THE Government might have saved itself a lot of trouble, not to mention the cost of special advisers, if, at the start of the coronavirus pandemic, it had simply commissioned a civil servant to feed ministers with regular extracts from A Journal of the Plague Year, Daniel Defoe’s semi-fictionalised account of London in 1665. The text contains many parallels with the present day, among them Defoe’s reflection on why the plague took its greatest toll of the poor. “The citizens had not public magazines or store-houses for corn or meal for the subsistence of the poor; which, if they had provided themselves, as in such cases as is done abroad, many miserable families who were now reduced to the utmost distress would have been relieved.” As for how this might be financed, Defoe observes that money was found readily enough for the mass rebuilding programme after the Great Fire of the following year.
The Prime Minister’s attempts to salvage some credit from the free-school-meals row look doomed to failure, as signatures to Marcus Rashford’s parliamentary petition to extend meals for vulnerable children to the holidays tick over the one-million mark. Mr Johnson’s argument that the dispute was only about the method of delivery — he prefers holiday clubs to schools — was undermined by the Government’s foot-dragging, which meant that no provision was made for the half-term holiday. As a result, hundreds of local councils and charities have stepped in, but there is little doubt that, in the uncertainty, many children will, indeed, have gone hungry this week. The website of the charity Feeding Britain, of which Archbishop Welby is president, registered “404 page not found” on Tuesday in relation to one of its trustees, Jo Gideon MP, who voted with the Government last week against extending school meals.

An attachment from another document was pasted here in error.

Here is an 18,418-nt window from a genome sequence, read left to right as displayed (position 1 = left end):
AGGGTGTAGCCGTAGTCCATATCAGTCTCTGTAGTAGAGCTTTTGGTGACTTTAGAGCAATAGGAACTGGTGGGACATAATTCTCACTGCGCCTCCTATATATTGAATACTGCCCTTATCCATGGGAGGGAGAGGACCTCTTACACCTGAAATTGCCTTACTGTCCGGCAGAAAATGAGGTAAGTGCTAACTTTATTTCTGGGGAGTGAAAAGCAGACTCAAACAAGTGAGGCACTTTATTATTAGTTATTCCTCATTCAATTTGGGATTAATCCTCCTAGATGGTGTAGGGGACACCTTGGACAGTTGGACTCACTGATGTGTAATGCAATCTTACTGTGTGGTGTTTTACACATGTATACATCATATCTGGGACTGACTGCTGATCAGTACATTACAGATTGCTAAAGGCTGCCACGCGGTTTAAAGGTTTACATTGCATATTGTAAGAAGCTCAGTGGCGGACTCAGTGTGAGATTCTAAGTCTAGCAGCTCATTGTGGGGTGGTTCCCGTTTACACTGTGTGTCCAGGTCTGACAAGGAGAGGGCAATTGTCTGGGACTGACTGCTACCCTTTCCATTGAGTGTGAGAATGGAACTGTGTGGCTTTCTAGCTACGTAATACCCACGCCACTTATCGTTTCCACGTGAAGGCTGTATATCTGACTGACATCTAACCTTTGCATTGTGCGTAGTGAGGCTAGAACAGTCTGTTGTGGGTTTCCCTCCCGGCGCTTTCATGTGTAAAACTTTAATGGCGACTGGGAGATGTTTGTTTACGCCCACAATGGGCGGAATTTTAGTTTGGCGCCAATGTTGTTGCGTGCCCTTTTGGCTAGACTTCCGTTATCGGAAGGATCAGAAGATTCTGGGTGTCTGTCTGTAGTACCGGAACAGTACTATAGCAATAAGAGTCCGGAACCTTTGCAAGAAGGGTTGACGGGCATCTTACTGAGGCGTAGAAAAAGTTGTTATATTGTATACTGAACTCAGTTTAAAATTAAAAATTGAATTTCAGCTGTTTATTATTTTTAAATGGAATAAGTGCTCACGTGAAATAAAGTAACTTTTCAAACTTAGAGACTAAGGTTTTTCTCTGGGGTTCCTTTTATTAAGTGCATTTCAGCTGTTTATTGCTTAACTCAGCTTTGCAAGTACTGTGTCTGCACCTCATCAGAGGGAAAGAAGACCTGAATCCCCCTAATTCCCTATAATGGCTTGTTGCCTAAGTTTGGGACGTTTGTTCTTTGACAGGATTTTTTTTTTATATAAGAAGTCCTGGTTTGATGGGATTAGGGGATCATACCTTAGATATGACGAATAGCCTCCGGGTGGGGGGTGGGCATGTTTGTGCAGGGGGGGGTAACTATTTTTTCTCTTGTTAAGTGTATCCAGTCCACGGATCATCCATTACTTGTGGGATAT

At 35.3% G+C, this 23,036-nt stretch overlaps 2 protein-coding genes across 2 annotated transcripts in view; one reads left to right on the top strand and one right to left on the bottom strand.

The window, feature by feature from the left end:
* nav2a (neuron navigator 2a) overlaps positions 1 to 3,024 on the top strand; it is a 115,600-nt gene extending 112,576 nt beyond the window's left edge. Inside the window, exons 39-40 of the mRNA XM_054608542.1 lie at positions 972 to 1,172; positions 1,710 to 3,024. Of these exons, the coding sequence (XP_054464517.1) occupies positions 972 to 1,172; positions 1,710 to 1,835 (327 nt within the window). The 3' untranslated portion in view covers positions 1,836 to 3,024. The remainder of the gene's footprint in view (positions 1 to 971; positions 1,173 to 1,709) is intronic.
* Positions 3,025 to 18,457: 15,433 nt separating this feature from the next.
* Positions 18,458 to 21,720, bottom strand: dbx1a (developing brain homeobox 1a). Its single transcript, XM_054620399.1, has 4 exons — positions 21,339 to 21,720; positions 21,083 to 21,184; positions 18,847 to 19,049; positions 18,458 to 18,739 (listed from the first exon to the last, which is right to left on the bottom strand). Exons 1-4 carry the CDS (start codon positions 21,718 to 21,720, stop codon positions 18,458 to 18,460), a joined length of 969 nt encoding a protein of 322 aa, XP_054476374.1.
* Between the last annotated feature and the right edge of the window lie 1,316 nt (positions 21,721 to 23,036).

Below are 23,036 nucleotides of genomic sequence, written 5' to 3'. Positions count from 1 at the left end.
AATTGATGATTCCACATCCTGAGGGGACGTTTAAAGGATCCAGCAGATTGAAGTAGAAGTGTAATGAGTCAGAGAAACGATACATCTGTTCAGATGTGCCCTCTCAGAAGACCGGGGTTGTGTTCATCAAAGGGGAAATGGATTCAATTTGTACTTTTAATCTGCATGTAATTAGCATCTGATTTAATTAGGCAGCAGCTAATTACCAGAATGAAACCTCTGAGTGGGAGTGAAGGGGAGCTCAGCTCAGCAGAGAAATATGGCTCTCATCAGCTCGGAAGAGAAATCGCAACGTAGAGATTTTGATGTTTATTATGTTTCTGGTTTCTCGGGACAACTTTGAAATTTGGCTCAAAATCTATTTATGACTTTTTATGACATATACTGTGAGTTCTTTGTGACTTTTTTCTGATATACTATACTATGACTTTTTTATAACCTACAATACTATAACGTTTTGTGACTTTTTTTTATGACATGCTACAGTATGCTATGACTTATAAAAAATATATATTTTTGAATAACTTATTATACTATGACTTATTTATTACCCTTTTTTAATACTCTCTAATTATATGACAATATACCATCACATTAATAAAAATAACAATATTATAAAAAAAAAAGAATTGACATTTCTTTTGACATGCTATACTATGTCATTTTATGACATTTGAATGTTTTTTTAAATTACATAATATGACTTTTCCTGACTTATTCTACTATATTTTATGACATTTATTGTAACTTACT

On Monday in the Lords, Baroness Penn continued to defend the Government’s position. They were aware, she said, that families were facing “an incredibly difficult time . . . which is why we have increased the generosity of Universal Credit by £20 a week”. It is easy enough to deride the term “generosity” in relation to the low sums paid out and the tight limits on eligibility; but the word is misplaced even conceptually. Benefits are paid from the public purse or, if borrowed, from future contributions. The thousands of workers who will move to Universal Credit at the end of this week when the furlough scheme wilts will be right to ask in what way the return to them of some small portion of what they paid in tax and National Insurance is a mark of the Government’s generosity. Besides, a new paper by the Institute for Public Policy Research has suggested that extra funds given to the poorest families will stimulate the economy by as much as £1.80 for every £1 given. Supplying the wants of the poorest families, therefore, is not generosity or charity, but thrift.